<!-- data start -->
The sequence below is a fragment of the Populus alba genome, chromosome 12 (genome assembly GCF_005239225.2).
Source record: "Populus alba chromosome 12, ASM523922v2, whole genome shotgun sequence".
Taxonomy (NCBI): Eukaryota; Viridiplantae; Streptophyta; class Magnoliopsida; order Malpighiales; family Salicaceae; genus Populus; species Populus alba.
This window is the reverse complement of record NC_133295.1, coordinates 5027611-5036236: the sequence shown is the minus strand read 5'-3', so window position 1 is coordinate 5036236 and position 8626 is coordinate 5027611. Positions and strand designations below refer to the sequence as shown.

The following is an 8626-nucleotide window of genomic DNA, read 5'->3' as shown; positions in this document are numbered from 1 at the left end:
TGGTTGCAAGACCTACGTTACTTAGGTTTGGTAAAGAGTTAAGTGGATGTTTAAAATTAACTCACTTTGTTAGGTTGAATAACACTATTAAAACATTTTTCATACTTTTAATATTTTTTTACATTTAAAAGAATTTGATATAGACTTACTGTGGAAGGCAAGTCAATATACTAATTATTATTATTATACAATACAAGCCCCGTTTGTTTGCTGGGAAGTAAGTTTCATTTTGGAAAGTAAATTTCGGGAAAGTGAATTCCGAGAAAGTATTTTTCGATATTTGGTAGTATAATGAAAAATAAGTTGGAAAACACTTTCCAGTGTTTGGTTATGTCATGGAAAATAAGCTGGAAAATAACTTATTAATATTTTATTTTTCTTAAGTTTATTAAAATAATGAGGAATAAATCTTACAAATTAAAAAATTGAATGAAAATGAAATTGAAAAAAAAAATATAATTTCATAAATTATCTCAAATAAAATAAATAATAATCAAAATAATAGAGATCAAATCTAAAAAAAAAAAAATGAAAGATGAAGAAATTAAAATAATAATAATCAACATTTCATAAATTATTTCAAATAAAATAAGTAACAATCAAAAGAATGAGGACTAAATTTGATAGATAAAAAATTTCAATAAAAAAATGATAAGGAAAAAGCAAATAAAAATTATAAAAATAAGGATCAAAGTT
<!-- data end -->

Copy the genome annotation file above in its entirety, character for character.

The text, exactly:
The sequence below is a fragment of the Populus alba genome, chromosome 12 (genome assembly GCF_005239225.2).
Source record: "Populus alba chromosome 12, ASM523922v2, whole genome shotgun sequence".
Taxonomy (NCBI): Eukaryota; Viridiplantae; Streptophyta; class Magnoliopsida; order Malpighiales; family Salicaceae; genus Populus; species Populus alba.
This window is the reverse complement of record NC_133295.1, coordinates 5027611-5036236: the sequence shown is the minus strand read 5'-3', so window position 1 is coordinate 5036236 and position 8626 is coordinate 5027611. Positions and strand designations below refer to the sequence as shown.

The following is an 8626-nucleotide window of genomic DNA, read 5'->3' as shown; positions in this document are numbered from 1 at the left end:
TGGTTGCAAGACCTACGTTACTTAGGTTTGGTAAAGAGTTAAGTGGATGTTTAAAATTAACTCACTTTGTTAGGTTGAATAACACTATTAAAACATTTTTCATACTTTTAATATTTTTTTACATTTAAAAGAATTTGATATAGACTTACTGTGGAAGGCAAGTCAATATACTAATTATTATTATTATACAATACAAGCCCCGTTTGTTTGCTGGGAAGTAAGTTTCATTTTGGAAAGTAAATTTCGGGAAAGTGAATTCCGAGAAAGTATTTTTCGATATTTGGTAGTATAATGAAAAATAAGTTGGAAAACACTTTCCAGTGTTTGGTTATGTCATGGAAAATAAGCTGGAAAATAACTTATTAATATTTTATTTTTCTTAAGTTTATTAAAATAATGAGGAATAAATCTTACAAATTAAAAAATTGAATGAAAATGAAATTGAAAAAAAAAATATAATTTCATAAATTATCTCAAATAAAATAAATAATAATCAAAATAATAGAGATCAAATCTAAAAAAAAAAAAATGAAAGATGAAGAAATTAAAATAATAATAATCAACATTTCATAAATTATTTCAAATAAAATAAGTAACAATCAAAAGAATGAGGACTAAATTTGATAGATAAAAAATTTCAATAAAAAAATGATAAGGAAAAAGCAAATAAAAATTATAAAAATAAGGATCAAAGTT